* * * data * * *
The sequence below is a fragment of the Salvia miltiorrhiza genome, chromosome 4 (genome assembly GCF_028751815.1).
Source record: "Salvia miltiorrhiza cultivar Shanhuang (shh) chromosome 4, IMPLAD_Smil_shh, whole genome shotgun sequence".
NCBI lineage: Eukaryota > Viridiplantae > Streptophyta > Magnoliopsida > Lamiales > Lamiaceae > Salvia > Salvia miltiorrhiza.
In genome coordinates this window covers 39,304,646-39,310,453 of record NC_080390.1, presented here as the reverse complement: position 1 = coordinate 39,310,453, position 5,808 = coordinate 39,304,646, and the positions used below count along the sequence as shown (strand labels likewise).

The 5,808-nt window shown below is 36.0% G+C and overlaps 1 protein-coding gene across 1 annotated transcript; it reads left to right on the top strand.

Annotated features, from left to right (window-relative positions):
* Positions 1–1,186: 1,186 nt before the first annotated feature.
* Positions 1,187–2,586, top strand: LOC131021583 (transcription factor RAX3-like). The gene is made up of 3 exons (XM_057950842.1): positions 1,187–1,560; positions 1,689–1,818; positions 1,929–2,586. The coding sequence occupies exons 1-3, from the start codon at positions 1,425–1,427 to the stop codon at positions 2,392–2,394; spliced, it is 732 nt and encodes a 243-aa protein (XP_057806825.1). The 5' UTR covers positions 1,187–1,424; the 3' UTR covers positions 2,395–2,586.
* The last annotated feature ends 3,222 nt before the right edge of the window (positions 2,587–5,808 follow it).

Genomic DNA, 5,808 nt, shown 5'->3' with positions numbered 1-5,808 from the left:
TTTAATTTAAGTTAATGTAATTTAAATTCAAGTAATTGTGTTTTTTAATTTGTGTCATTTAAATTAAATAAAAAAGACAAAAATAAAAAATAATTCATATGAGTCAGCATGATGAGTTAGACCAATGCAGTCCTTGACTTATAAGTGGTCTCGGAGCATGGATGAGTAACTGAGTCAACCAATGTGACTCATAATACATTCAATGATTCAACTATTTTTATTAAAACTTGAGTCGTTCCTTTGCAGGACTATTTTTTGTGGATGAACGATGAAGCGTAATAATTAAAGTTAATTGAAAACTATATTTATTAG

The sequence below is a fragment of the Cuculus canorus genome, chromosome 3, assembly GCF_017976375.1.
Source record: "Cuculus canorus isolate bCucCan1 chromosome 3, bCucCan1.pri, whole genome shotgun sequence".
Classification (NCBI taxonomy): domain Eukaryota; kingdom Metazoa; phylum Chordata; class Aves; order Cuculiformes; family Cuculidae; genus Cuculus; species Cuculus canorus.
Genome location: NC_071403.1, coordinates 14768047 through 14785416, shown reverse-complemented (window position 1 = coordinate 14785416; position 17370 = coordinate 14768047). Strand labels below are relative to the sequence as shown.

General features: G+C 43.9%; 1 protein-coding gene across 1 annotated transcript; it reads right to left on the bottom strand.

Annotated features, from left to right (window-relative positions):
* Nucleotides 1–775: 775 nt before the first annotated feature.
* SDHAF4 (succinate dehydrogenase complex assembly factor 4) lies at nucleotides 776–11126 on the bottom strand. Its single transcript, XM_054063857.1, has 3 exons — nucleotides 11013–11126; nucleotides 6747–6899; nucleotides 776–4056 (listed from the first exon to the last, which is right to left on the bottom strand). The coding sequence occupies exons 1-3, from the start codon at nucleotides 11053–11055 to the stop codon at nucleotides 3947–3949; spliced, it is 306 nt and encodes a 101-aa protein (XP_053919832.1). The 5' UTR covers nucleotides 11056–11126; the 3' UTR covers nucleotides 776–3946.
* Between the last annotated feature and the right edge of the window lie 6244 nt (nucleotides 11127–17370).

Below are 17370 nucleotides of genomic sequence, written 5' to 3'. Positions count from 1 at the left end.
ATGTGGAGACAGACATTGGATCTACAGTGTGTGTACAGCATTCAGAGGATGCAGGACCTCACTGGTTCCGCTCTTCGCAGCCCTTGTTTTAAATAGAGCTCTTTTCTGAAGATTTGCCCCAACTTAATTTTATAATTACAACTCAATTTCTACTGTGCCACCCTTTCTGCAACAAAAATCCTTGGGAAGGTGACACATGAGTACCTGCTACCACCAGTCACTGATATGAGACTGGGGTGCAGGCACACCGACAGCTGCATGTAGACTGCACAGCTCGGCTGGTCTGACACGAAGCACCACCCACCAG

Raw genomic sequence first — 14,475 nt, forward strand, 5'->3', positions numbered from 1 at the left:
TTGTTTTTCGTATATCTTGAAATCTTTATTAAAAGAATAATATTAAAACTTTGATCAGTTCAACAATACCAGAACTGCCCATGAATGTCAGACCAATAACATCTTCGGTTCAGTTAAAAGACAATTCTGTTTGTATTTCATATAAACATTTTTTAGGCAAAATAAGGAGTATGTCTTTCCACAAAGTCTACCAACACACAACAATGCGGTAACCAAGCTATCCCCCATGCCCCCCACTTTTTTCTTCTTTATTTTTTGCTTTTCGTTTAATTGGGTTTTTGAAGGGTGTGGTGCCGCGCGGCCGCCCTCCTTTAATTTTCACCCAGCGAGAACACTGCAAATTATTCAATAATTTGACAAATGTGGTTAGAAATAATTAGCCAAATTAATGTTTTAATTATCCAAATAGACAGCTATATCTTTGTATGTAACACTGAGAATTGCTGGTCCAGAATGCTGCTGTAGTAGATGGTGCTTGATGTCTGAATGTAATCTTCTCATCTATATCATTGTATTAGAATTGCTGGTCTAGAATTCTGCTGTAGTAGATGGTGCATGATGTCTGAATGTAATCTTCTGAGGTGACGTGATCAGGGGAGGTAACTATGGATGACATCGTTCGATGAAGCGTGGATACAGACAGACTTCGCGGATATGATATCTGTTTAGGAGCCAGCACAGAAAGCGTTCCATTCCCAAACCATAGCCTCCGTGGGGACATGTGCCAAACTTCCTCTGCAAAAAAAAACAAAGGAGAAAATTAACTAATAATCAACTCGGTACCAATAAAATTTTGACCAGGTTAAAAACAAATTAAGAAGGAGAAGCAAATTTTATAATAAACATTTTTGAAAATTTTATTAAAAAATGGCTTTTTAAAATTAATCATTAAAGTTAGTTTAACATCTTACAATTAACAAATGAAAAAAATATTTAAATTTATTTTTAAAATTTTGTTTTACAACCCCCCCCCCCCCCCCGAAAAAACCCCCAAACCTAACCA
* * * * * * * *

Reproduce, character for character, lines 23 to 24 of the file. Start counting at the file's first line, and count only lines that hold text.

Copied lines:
Raw genomic sequence first — 14,475 nt, forward strand, 5'->3', positions numbered from 1 at the left:
TTGTTTTTCGTATATCTTGAAATCTTTATTAAAAGAATAATATTAAAACTTTGATCAGTTCAACAATACCAGAACTGCCCATGAATGTCAGACCAATAACATCTTCGGTTCAGTTAAAAGACAATTCTGTTTGTATTTCATATAAACATTTTTTAGGCAAAATAAGGAGTATGTCTTTCCACAAAGTCTACCAACACACAACAATGCGGTAACCAAGCTATCCCCCATGCCCCCCACTTTTTTCTTCTTTATTTTTTGCTTTTCGTTTAATTGGGTTTTTGAAGGGTGTGGTGCCGCGCGGCCGCCCTCCTTTAATTTTCACCCAGCGAGAACACTGCAAATTATTCAATAATTTGACAAATGTGGTTAGAAATAATTAGCCAAATTAATGTTTTAATTATCCAAATAGACAGCTATATCTTTGTATGTAACACTGAGAATTGCTGGTCCAGAATGCTGCTGTAGTAGATGGTGCTTGATGTCTGAATGTAATCTTCTCATCTATATCATTGTATTAGAATTGCTGGTCTAGAATTCTGCTGTAGTAGATGGTGCATGATGTCTGAATGTAATCTTCTGAGGTGACGTGATCAGGGGAGGTAACTATGGATGACATCGTTCGATGAAGCGTGGATACAGACAGACTTCGCGGATATGATATCTGTTTAGGAGCCAGCACAGAAAGCGTTCCATTCCCAAACCATAGCCTCCGTGGGGACATGTGCCAAACTTCCTCTGCAAAAAAAAACAAAGGAGAAAATTAACTAATAATCAACTCGGTACCAATAAAATTTTGACCAGGTTAAAAACAAATTAAGAAGGAGAAGCAAATTTTATAATAAACATTTTTGAAAATTTTATTAAAAAATGGCTTTTTAAAATTAATCATTAAAGTTAGTTTAACATCTTACAATTAACAAATGAAAAAAATATTTAAATTTATTTTTAAAATTTTGTTTTACAACCCCCCCCCCCCCCCCGAAAAAACCCCCAAACCTAACCA